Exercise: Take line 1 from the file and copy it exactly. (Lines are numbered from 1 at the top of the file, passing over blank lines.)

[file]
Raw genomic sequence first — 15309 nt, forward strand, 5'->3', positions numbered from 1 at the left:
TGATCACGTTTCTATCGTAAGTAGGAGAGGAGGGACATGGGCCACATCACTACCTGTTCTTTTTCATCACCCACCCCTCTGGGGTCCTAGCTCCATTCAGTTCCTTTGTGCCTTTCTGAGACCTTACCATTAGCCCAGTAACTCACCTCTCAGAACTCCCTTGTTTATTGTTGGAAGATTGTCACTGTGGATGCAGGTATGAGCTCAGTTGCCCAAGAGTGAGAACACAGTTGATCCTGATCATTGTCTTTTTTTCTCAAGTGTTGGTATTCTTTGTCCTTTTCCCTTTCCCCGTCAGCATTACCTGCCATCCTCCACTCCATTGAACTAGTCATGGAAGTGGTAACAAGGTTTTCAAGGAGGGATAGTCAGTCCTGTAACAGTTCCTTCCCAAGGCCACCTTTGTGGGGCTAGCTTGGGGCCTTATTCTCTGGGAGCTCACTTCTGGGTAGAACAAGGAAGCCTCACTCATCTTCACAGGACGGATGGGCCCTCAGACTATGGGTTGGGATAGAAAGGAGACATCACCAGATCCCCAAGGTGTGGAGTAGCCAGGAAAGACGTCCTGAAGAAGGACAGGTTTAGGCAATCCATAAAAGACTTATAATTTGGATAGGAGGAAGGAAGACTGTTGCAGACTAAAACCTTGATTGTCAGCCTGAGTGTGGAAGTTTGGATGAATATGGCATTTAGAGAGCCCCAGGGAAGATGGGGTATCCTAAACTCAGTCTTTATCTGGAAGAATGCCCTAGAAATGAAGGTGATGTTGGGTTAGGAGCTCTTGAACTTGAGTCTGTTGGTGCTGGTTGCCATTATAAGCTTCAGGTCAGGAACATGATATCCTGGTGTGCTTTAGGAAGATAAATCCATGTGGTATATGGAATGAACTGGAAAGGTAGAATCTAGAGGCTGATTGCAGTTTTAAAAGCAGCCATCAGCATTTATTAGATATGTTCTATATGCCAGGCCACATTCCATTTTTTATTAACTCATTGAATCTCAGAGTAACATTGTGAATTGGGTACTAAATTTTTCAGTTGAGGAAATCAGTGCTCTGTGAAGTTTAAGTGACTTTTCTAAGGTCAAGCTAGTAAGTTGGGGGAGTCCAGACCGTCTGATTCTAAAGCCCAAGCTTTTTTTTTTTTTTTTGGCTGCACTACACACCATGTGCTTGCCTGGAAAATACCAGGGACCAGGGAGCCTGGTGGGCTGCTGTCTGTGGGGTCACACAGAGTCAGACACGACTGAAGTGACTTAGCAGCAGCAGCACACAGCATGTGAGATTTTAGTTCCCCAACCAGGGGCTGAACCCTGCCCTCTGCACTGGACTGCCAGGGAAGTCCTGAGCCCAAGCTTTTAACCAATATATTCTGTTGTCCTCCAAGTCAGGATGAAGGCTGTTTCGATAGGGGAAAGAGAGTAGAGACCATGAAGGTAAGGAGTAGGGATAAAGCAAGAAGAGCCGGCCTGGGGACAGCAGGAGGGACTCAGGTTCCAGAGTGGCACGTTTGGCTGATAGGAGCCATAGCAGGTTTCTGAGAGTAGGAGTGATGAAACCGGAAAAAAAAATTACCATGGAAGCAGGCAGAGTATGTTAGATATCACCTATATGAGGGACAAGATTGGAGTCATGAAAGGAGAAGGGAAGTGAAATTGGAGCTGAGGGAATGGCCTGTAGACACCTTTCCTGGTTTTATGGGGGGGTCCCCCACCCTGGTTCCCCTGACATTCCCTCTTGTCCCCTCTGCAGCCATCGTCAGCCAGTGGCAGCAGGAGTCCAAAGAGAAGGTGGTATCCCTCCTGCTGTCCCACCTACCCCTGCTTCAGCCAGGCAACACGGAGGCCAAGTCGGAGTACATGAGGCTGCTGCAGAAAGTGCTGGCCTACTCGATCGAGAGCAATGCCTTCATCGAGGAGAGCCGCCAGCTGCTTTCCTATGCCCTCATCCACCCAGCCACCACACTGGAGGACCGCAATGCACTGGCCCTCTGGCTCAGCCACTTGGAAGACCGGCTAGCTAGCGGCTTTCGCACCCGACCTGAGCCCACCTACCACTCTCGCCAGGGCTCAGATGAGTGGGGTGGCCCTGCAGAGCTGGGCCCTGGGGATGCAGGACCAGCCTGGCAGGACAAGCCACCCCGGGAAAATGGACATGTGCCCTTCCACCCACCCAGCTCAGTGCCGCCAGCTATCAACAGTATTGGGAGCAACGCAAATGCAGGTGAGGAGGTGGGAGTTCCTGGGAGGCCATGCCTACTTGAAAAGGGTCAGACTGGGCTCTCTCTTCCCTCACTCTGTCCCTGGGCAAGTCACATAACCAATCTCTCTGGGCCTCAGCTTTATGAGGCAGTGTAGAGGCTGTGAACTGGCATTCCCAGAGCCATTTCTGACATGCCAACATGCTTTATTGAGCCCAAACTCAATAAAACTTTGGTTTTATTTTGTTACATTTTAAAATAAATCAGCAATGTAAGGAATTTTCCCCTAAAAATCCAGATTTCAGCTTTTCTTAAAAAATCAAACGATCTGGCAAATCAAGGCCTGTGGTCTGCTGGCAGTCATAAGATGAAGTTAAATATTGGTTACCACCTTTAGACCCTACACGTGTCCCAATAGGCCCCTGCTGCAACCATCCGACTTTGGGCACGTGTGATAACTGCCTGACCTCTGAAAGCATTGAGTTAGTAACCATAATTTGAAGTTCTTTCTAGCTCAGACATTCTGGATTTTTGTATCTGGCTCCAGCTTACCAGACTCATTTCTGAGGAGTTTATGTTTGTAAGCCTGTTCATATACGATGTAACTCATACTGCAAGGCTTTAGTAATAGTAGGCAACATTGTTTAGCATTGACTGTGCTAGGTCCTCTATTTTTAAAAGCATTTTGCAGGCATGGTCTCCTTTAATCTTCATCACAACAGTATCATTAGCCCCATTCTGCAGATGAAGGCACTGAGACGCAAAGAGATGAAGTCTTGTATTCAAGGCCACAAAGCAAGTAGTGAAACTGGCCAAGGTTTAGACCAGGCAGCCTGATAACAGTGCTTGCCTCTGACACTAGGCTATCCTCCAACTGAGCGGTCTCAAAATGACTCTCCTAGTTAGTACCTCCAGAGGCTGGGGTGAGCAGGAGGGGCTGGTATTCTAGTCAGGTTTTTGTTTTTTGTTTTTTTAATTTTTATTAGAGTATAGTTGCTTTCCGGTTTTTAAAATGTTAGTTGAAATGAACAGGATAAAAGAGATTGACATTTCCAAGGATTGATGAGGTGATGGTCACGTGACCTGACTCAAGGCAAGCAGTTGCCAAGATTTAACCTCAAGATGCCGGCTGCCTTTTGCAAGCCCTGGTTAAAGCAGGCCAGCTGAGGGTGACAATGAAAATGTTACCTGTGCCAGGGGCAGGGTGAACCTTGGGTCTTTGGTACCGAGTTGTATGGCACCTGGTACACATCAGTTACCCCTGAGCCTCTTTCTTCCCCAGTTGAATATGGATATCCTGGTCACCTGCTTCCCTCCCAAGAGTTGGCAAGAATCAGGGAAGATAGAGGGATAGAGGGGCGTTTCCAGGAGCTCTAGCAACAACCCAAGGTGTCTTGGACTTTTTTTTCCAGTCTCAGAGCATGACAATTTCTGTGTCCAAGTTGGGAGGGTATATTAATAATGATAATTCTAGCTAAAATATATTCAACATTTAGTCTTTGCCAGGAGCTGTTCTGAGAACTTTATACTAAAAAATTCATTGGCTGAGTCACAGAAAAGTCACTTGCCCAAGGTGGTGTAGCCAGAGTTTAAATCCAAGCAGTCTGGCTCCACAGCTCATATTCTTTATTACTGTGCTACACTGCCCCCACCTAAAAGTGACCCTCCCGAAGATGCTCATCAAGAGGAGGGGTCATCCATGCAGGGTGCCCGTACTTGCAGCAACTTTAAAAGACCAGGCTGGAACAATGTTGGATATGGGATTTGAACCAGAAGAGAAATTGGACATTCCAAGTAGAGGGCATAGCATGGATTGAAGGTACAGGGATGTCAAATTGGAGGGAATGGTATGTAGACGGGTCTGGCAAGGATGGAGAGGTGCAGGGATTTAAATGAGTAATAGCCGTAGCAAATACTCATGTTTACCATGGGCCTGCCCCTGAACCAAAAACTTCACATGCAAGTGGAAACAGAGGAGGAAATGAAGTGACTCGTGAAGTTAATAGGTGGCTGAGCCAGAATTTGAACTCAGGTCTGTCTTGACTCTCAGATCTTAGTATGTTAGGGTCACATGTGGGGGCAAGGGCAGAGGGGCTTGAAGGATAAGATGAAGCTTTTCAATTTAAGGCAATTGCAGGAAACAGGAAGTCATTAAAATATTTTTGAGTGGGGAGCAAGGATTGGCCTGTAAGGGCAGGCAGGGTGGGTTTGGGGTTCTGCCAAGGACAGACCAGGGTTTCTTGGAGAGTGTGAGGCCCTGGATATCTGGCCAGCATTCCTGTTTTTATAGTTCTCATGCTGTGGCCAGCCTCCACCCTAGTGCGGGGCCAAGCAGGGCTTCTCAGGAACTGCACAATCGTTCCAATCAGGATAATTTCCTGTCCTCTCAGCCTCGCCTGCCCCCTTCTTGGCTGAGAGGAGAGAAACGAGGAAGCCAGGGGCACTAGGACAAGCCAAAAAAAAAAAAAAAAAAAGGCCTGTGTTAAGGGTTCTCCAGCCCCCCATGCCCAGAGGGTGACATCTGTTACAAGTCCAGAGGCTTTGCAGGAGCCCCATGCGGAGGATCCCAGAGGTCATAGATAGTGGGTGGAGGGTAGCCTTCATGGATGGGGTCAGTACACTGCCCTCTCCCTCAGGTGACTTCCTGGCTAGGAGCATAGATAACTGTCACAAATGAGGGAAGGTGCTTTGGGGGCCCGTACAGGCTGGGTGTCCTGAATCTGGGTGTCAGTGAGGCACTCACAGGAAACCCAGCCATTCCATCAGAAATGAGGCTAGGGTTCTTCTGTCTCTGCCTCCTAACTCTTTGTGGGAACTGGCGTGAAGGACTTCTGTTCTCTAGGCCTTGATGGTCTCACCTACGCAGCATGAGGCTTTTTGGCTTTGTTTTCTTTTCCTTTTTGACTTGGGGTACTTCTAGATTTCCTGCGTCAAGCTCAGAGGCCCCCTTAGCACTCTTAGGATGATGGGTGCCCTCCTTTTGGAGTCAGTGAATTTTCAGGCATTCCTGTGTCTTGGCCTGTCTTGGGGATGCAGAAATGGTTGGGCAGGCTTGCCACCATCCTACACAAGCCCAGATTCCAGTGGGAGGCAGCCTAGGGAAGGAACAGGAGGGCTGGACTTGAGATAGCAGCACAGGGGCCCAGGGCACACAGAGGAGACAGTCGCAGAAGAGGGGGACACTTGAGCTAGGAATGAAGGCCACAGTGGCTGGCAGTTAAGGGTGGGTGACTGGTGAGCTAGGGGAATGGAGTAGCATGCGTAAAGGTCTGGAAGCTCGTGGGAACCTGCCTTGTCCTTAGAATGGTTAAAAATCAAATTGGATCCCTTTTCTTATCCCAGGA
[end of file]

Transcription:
Raw genomic sequence first — 15309 nt, forward strand, 5'->3', positions numbered from 1 at the left: